A Floyd County grand jury issued multiple indictments last week against two Floyd County residents accused of stealing vehicles and other items.
The grand jury issues three indictments against Josh Akers, 21, of Martin, and two indictments against Printer resident Steven Chad Castle, 35, of Printer.
Two indictments accuse the pair of allegedly stealing a vehicle belonging to David Pinson on Christmas Day 2018. In those cases, Akers and Castle are charged with theft by unlawful taking, valued at $10,000 or more, and Akers is also accused of being a persistent felony offender in the second degree.
Floyd County Commonwealth’s Attorney Brent Turner said that Pinson left the keys in his vehicle when he entered a local gas station, and the pair allegedly stole it from the parking lot.
The other two indictments issued against Akers are related to each other, Turner explained.
Akers faces two other persistent felony charges in both of those cases, in which he was indicted for receiving stolen property, valued at less than $10,000, and theft by unlawful taking, valued at $500 or more.
According to the indictments and district court files in the cases, Akers was arrested on Feb. 8 for allegedly receiving stolen property, a motorcycle belonging to Cody Boyd. Kentucky State Police officials reported at the time of the arrest that motorcycle was stolen from Martin and was later located in Prestonsburg.
The third indictment against Akers alleges that he stole a utility trailer stationed at the Maytown Volunteer Fire Department two days after the motorcycle was allegedly stolen.
“When they found the trailer … the stolen motorcycle was on the trailer,” Turner said. “The stolen trailer was hauling the stolen motorcycle.”
In the second indictment against Castle, the grand jury accused him of stealing a truck belonging to Kevin Gayheart, charging him with receiving stolen property, valued under $10,000, and theft by unlawful taking, valued at $500 or more.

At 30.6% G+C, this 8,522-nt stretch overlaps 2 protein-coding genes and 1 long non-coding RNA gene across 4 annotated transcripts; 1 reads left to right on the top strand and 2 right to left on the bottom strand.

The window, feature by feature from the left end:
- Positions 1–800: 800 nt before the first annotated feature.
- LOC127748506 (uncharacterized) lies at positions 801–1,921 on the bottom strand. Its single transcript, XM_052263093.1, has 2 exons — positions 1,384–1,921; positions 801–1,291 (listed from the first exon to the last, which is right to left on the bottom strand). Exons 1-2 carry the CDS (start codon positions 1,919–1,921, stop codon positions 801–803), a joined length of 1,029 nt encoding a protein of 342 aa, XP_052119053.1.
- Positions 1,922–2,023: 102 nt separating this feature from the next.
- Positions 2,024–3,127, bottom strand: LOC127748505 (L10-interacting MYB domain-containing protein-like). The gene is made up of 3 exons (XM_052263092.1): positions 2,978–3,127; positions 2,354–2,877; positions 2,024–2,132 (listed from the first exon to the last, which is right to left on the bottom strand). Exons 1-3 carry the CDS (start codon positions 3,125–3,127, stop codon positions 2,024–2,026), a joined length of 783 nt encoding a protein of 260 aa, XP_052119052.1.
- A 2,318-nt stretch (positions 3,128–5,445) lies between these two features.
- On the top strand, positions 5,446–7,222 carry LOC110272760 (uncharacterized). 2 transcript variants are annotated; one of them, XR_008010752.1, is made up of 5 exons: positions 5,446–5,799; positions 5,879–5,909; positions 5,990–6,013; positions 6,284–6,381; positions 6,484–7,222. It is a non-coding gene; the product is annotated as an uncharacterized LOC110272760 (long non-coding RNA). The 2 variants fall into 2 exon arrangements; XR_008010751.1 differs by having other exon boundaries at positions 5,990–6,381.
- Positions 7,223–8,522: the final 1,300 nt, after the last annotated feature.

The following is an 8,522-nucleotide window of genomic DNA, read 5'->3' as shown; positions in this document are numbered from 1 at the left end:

According to documents filed in Floyd District Court when Castle was initially arrested on Dec. 31, Gearheart’s truck was stolen while he was in O’Reilly’s Auto Parts in Prestonsburg. The truck was later found at a residence in Hunter, the documents allege, and Castle was allegedly removing parts from it when police arrived at the scene.
Turner said that Akers could face up to 40 years in prison if he is convicted of all charges in the three indictments issued against him and the sentences imposed are set to run consecutively. The potential penalty in the case in which he is accused of stealing an automobile could be enhanced to 20 years with the persistent felony offender charge, Turner explained.
If Castle is convicted in the two cases filed against him, he could be sentenced to between five and 10 years for allegedly receiving the stolen truck, between one and five years for allegedly stealing items from the truck and between five and 10 years for the vehicle theft he and Akers are accused of participating in.
Both Akers and Castle are scheduled to be arraigned in these cases on July 1.
These aren’t the only Floyd County charges that Akers is currently facing.
On April 27, he was arrested by Floyd County Sheriff Deputy Daren Lawson on theft by unlawful taking, valued at $10,000 or more, unauthorized use of a motor vehicle, public intoxication of a controlled substance, second-degree criminal mischief, possession of drug paraphernalia and theft of mail matter.
Lawson alleges in the citation that he was called to investigate a complaint of Akers “trying to break into vehicles” at Citizens Bank in New Allen last month. He claimed that he had received several anonymous tips about Akers driving a stolen vehicle that day.
“Akers had a Red Mazda CR-V parked in the parking lot that he claimed was his,” Lawson wrote. “However, he did not have a key to the vehicle.”
Lawson, who worked with Deputy Kevin Johnson during the investigation, reported that he contacted the owner of the vehicle who claimed it had been stolen that week.
Lawson reported that the vehicle had about $500 worth of damage, that Akers appeared to be under the influence of a controlled substance and that several small plastic baggies and a “tooter straw” were found inside the vehicle, along with mail that did not belong to the vehicle’s owner or Akers.
Akers denied the allegations during his arraignment in that case last month in Floyd District Court. The case was sent to the grand jury for consideration.
Editor’s note: An indictment is merely an accusation and the defendant is presumed innocent until, and unless, proven guilty.